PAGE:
Floral sketches in a volume of Bugis treatises on diseases and medicines Add_ms_12372_f073v
Floral sketches in a volume of Bugis treatises on diseases and medicines. British Library, Add. 12372, f. 73v  noc

floral scrolls in a Bugis court diary from Bone  Add_ms_12373_f002r-flower

floral scrolls in a Bugis court diary from Bone  Add_ms_12373_f002r-flowers
Two floral scrolls in a Bugis court diary from Bone for the years 1793-1799. British Library, Add. 12373, f. 2r  noc

Related blog posts:

The Royal Library of Bone: Bugis and Makassar manuscripts in the British Library

Digital access to Bugis and Makassar manuscripts

Bugis manuscript art

Annabel Teh Gallop, Southeast Asia section  ccownwork

07 February 2020

Moloch gibbons and sloth bears: the work of the Bengali artist Haludar

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The British Library has loaned twenty paintings and manuscripts to the Wallace Collection in London, for the ‘Forgotten Masters' exhibition, running through April 2020. Included are a selection of four works by the relatively unknown artist Haludar, whose natural history drawings are on display for the very first time. When the exhibition curator William Darymple started scoping paintings to be included in the exhibition, I brought to his attention the natural history drawings in the collection commissioned by the Scottish surgeon Dr. Francis Buchanan-Hamilton (1762–1829, hereafter referred to as Buchanan) at the turn of the 19th century. When I showed him the delicate paintings of a moloch gibbon, asloth bear, a long-tailed macaqu and the gerbils painted by the artist Haludar, Dalrymple was intrigued and we started considering the conservation aspects in displaying these works for the first time.

Illustration of a moloch gibbon in three ways
Moloch gibbon drawn for Francis Buchanan by Haludar, c. 1799-1806. British Library, NHD 3/499 Noc

Sloth bear NHD 3/489
Sloth bear drawn for Francis Buchanan by Haludar, c. 1799-1806. British Library, NHD 3/491 Noc

In researching the Buchanan collection at the British Library, which consists of several hundred natural history alongside countless volumes of his notes, I met with Dr Ralf Britz an ichthyologist (or fish scientist) at the Natural History Museum, who was working on Buchanan's volume on Fishes of the Ganges held in the British Library. When I mentioned my plans to work on the drawings of mammals in the Library's collection and researching the artist Haludar, he immediately sent me a scientific article by the French zoologist Henri de Blainville. In 1816, de Blainville  (1777–1850) wrote in the Bulletin des sciences, par la Société philomathique de Paris, that a new species of Cervus niger could be identified ‘after a very beautiful coloured drawing that was completed on site by Haludar, an Indian painter’. After reading this article I started to look at other early 19th century periodicals to see if any other zoologists were looking at de Blainville's work or by chance also mentioned Haludar.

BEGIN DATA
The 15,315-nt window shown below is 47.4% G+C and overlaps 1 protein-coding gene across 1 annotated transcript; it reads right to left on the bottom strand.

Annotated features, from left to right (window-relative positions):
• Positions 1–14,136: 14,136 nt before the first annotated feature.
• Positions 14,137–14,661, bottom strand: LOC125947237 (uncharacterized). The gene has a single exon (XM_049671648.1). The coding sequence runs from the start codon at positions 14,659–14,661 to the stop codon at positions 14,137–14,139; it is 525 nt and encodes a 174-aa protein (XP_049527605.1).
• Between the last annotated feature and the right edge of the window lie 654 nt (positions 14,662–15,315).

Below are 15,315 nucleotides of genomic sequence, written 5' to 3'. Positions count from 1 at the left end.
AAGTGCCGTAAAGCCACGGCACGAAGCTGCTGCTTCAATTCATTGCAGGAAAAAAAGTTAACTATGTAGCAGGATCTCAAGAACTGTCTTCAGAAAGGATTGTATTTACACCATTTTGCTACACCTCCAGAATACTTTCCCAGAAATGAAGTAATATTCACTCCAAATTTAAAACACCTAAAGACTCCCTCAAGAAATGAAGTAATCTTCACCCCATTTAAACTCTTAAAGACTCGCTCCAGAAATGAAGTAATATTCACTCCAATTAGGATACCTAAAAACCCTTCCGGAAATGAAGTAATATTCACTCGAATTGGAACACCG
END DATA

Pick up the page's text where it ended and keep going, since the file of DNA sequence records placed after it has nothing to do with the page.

NHD 3 (501) copy
Indian sambar deer, Cervus Niger, drawn for Francis Buchanan by Haludar, c. 1799-1806, Barrackpore. British Library, NHD 3/501 Noc

I discovered that in 1819,  the German naturalist Lorenz Oken’s periodical Isis also made reference to C. niger, stating it was ‘painted on the spot by the master painter Haludar’. Both references to Cervus niger, which is an Indian Sambar deer, provided only brief descriptions of the species, and omitted to give details regarding the source of the scientific information as well as the location of the artwork by Haludar. However, in cross-referencing C. niger with Haludar, we are directed to a single drawing in the British Library’s collection that was commissioned by Francis Buchanan inscribed with the artist’s name, that had been deposited at the Company’s library on Leadenhall Street, London in 1808. This painting of Cervus niger is one of 28 natural history drawings now held in the British Library that are inscribed Haludar Pinxt and that were prepared between 1795 and 1818, when Buchanan was working as a surgeon for the East India Company and actively documenting botanical and zoological specimens during his travels across the subcontinent.

Mildred Archer, art historian and author of Natural History Drawings in the India Office Library, suggested that Haludar most likely was one of the artists retained by William Roxburgh, the superintendent of the Calcutta Botanic Gardens. Roxburgh and Buchanan were in regular correspondence; Archer suggests that Roxburgh referred Haludar to Buchanan. Haludar was first employed by Buchanan from 1795-97, in Lakshmipur (in southeast Bangladesh), where the Scottish surgeon worked for the Company's factory until 1798 and spent his time studying the freshwater fishes in the Ganges River. During this time, we know that he 'hired a young Bengali artist to drawing various species he encountered'. According to Ralf Britz, Haludar was responsible for illustrating the freshwater specimens. While Buchanan-Hamilton examined and prepared written descriptions for each species, Haludar accurately depicted each fish with meticulous precision. He used pen-and-ink for the outlines, with pulversized silver to colour in the specimens (see BL IOR Mss Eur E72).

Following Buchanan’s posting at Lakshmipur, it is unclear whether Haludar accompanied Buchanan over the next few years when Buchanan was in Chittagong, Mysore and Nepal conducting surveys or sent on official visits on behalf of the Company from 1798-1803. Haludar may have returned to Calcutta in 1799 when Buchanan was temporarily placed in charge of the Botanic Gardens as Roxburgh was recovering in the Cape of Good Hope from ill health.